In 2027 no children have been born anywhere for eighteen years. Most of the world is in chaos, collapsed under the weight of its own despair or under the blows of terrorists. Britain has maintained relative order under a dictatorship that employs draconian methods against illegal immigrants, caging them like animals, segregating them in abandoned cities, forcibly deporting them. Perhaps to distract the populace from despair and calls for rebellion from a violent underground (“the Fishes”), the government, through the “Homeland Security Department,” beats a constant drumbeat of mindless patriotism and xenophobia. Meanwhile it urges suicide—via a drug called “Quietus”—on the oldest and feeblest.
Theo Furon (Clive Owen), a disaffected, rumpled, rather alcoholic government worker, is forcibly drawn into the underground through a personal contact. Owen laudably eschews the “movie star/leading man” mode, which he could easily pull off, letting himself appear unkempt, weak, and decidedly not larger than life, retaining only the movie star quality of being instantly likeable and sympathetic. Julianne Moore plays his contact and former lover, Julian. Moore, who always turns in a solid performance, seems fitted to the role of rational/compassionate revolutionary, attractive yet earnest and proper/hyper/stiff, someone you would expect to be in control.
Julian urges Theo to obtain transit papers for a refugee, Kee (Claire Hope Ashitey), to reach the coast. But Theo has to accompany her and ... she’s pregnant. She’s to be spirited away by a shadowy off-shore organization, The Human Project, which may be able to turn her pregnancy into humanity’s salvation. Ashitey makes Kee seem strong and independent, never, in herself, out of her depth, even while she’s being pulled hither and yon in circumstances beyond her control. The Project is a weak element in an otherwise gritty, complex, and detailed world. We know almost nothing about it, other than its lame 80s-sounding name. Kee might as well be going off to Rivendell or Hy Breasil.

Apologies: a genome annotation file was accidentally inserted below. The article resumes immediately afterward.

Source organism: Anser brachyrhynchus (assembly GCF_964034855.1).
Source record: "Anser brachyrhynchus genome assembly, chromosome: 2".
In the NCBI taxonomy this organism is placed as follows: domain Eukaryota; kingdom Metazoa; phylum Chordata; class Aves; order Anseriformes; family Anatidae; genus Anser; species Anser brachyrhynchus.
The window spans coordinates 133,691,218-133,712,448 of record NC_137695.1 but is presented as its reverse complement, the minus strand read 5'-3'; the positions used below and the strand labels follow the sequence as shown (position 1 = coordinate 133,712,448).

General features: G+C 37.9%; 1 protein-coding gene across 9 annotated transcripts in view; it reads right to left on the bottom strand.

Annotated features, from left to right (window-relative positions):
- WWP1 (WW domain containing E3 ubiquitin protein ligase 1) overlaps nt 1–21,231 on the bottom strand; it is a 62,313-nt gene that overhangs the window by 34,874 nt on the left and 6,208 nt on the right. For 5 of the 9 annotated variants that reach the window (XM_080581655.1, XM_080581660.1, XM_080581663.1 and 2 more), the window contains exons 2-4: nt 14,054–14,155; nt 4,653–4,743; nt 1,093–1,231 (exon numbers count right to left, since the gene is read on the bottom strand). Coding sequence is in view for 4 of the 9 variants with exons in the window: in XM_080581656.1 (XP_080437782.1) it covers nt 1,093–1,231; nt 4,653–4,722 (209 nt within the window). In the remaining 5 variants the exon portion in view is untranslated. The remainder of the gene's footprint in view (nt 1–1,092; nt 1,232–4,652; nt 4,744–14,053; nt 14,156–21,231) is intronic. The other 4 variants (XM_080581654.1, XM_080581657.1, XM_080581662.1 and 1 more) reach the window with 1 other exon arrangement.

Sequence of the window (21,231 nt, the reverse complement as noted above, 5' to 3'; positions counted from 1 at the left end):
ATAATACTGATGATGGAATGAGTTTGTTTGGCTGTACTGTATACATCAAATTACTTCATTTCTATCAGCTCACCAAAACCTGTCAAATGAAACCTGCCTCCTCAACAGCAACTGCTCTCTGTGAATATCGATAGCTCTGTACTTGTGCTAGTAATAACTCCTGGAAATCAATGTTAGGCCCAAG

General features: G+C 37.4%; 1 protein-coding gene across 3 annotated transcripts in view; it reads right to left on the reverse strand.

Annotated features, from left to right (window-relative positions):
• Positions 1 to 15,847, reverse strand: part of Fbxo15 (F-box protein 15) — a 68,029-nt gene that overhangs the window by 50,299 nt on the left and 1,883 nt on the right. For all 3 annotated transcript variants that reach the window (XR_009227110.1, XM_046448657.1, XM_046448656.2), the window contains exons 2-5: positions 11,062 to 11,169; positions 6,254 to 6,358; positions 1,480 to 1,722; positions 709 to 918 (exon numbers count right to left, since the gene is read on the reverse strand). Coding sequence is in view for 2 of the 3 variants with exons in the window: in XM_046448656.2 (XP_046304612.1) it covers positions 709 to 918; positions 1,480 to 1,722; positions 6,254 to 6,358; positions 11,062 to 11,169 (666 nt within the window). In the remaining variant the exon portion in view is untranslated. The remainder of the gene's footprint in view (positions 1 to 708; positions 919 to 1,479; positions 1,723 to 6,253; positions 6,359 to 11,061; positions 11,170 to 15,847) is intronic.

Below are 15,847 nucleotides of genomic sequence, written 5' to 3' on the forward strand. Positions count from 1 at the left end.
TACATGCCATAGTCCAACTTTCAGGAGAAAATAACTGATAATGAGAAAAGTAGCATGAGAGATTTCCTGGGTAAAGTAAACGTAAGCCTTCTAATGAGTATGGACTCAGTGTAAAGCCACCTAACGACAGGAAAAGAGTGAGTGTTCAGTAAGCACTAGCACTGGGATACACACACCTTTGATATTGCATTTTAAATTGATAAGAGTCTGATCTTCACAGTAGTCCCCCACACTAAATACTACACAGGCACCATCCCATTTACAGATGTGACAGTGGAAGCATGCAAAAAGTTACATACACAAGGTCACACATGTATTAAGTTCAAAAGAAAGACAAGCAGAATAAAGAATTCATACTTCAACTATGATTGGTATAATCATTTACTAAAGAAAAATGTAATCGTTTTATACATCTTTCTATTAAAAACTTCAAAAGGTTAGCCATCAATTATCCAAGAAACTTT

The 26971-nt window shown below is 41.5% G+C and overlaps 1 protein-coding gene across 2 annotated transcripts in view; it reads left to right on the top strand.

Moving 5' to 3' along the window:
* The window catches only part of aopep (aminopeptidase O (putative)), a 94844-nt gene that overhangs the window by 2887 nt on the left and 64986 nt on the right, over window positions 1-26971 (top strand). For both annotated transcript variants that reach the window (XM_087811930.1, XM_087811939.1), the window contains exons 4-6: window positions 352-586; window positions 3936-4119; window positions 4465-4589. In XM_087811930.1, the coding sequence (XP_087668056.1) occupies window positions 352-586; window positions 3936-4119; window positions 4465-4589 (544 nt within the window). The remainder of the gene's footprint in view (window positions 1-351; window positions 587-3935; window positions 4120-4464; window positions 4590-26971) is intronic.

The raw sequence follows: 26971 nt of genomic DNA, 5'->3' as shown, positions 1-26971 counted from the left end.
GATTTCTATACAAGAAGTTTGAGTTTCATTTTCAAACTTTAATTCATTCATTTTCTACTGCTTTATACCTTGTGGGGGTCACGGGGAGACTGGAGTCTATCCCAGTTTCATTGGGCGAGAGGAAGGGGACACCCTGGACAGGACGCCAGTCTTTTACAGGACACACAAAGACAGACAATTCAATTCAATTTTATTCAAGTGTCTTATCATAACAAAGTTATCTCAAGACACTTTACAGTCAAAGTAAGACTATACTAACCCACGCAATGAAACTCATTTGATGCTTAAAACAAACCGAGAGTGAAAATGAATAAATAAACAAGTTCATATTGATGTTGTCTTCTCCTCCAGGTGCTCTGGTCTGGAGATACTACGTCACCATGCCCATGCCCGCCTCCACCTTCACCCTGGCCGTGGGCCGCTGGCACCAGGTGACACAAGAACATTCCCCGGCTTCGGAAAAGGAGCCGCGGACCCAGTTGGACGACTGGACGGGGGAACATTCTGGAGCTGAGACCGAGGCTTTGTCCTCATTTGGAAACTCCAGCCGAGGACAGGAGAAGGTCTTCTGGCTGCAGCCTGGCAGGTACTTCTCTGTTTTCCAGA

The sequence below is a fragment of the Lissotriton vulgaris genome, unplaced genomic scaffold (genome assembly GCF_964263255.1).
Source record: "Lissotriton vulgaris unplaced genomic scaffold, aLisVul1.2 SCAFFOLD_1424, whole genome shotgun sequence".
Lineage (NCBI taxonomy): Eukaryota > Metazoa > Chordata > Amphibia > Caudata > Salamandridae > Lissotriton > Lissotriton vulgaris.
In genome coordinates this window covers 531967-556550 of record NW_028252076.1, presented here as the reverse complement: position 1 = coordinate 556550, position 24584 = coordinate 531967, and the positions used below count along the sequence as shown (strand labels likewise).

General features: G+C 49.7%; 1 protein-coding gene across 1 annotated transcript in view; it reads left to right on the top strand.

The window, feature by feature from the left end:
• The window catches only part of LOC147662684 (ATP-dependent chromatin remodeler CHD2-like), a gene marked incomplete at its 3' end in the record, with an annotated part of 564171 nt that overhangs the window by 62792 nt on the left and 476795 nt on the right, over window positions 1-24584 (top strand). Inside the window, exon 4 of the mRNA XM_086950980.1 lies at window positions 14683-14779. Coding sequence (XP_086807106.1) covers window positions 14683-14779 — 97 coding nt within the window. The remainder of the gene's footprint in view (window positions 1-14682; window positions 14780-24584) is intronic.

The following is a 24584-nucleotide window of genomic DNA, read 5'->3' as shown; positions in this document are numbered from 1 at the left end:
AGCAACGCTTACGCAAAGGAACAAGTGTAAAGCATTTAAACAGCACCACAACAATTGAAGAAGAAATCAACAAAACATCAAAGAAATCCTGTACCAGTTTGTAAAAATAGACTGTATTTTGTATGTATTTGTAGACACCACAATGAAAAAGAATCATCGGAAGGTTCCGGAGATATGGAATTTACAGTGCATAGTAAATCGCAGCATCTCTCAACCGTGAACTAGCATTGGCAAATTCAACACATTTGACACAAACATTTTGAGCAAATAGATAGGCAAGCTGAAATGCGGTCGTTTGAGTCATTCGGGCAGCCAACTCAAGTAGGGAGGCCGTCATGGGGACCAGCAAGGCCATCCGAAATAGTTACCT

At any rate, complications ensue, and soon Theo and Kee are on the run.
Readers of P.D. James’s Children of Men will recognize some of the scenario, but it’s best to put the book out of mind when watching this exciting and thoughtful film by Alfonso Cuarón, director of Y tu mamá también and Harry Potter and the Prisoner of Azkaban. Cuarón has taken the focus off humanity’s coming extinction and made a study of the quest for, and the abuses of, power. James’s novel does share those concerns, but Cuarón’s film becomes a vehicle for an examination of xenophobia, terrorism, and the cruel treatment of refugees. Immigration is not the primary concern of the book, in which a white British citizen, not a black illegal immigrant, becomes pregnant, and where immigrants are allowed into Britain as workers, called “Sojourners,” under close supervision and regulation. They are for the most part treated badly, kept segregated, and not allowed to stay past their time, but the situation the movie presents—immigrants in cages, or living like near-animals in a bombed out prison city—is far more extreme and more central to the story.